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Int J Parasitol. 2001 May 1;31(5-6):592-8.

Some general aspects of the distribution and epidemiology of bovine trypanosomosis in southern Africa.

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Institute of Tropical Medicine, Veterinary Department, Nationalestraat 155, 2000, Antwerpen, Belgium.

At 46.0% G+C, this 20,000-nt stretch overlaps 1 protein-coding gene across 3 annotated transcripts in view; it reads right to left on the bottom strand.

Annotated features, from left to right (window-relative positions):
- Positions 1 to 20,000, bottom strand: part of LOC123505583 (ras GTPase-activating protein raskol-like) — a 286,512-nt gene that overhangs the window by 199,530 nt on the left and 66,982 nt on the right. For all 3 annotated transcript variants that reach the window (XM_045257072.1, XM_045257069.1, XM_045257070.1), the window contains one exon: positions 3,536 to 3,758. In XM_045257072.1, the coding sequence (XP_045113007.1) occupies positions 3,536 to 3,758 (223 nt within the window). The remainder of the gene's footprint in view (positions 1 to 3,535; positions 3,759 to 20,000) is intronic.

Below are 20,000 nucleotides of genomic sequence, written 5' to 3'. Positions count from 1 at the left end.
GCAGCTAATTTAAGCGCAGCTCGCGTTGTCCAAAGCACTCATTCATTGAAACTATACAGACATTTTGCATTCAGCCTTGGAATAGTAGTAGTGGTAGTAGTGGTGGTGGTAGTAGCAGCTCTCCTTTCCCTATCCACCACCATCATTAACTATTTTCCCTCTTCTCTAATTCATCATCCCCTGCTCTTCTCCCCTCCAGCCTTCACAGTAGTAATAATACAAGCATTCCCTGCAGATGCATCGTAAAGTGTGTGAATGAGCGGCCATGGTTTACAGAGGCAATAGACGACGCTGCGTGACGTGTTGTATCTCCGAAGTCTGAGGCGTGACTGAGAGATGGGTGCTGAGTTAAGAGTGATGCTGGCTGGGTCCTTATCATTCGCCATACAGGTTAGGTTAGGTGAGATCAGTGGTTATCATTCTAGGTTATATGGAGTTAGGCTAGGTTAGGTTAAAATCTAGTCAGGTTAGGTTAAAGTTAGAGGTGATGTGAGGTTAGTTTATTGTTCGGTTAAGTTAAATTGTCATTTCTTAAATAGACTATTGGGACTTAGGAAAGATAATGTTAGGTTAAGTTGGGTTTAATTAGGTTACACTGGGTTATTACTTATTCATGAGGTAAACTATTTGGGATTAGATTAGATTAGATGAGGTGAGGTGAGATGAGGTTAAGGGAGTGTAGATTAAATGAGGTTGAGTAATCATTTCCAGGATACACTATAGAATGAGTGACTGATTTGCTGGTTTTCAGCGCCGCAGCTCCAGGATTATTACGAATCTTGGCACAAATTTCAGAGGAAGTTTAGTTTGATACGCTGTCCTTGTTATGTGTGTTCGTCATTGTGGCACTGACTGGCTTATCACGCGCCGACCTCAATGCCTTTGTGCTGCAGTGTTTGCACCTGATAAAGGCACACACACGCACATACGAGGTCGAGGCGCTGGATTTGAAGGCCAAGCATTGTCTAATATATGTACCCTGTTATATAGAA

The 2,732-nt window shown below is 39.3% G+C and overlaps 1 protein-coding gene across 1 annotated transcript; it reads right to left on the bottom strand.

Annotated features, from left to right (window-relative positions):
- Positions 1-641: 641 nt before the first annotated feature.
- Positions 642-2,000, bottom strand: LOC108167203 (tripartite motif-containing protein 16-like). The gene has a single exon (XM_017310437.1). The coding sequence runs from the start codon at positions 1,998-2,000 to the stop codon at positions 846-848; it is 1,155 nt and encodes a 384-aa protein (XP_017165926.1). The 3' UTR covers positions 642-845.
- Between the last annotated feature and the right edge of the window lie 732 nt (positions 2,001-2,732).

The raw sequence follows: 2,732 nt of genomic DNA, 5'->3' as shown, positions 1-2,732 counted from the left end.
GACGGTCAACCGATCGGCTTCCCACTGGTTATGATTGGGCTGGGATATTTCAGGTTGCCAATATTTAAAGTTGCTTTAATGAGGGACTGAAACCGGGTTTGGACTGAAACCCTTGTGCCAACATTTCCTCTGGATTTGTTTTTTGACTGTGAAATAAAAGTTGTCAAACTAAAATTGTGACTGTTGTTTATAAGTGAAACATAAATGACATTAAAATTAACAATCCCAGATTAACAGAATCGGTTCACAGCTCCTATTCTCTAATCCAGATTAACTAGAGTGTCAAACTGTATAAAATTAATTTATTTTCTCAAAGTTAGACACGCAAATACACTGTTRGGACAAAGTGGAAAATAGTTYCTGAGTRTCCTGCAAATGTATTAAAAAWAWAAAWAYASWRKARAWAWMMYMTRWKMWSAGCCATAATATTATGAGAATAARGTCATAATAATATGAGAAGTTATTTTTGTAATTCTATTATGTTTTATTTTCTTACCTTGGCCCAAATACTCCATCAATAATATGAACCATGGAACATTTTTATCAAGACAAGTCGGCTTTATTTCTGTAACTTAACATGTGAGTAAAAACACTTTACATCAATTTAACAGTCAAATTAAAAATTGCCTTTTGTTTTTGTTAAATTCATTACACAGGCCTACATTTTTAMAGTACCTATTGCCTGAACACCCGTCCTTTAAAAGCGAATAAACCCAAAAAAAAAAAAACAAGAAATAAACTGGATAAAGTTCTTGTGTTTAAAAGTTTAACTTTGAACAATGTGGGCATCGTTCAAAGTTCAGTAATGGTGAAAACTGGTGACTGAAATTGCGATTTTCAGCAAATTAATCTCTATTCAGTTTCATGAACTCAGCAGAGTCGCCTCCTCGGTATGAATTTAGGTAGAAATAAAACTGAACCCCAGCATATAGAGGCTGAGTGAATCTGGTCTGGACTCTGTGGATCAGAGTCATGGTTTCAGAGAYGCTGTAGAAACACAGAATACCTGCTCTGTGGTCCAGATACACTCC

Bovine trypanosomosis occurs in vast areas of southern Africa. Its epidemiology and impact on cattle production is determined largely by the level of interaction between tsetse and cattle. Four situations can be distinguished. First, areas where cattle are absent. Second, zones where cattle have been introduced in game areas but where game is still abundant and constitutes the major source of food for tsetse. Third, areas where, often because of human interference, the density of game animals is low and cattle constitute the main source of food and finally, areas where cattle occur at the edge of tsetse-infested zones. In southern Africa, the impact of the disease on cattle production varies according to the epidemiological circumstances. The disease has an epidemic character with significant impacts on production in areas where cattle have been introduced recently or along the interface between tsetse-infested game areas and tsetse-free cultivated areas. Bovine trypanosomosis has an endemic character, with little impact on production, in areas where tsetse mainly feed on cattle and where the invasion of tsetse is low. Options for the control of bovine trypanosomosis will vary according to the epidemiological circumstance. In particular, the control of tsetse with insecticide-treated cattle will only be effective when a large proportion of feeds are taken from cattle over a large area and when the invasion of tsetse can be reduced sufficiently.

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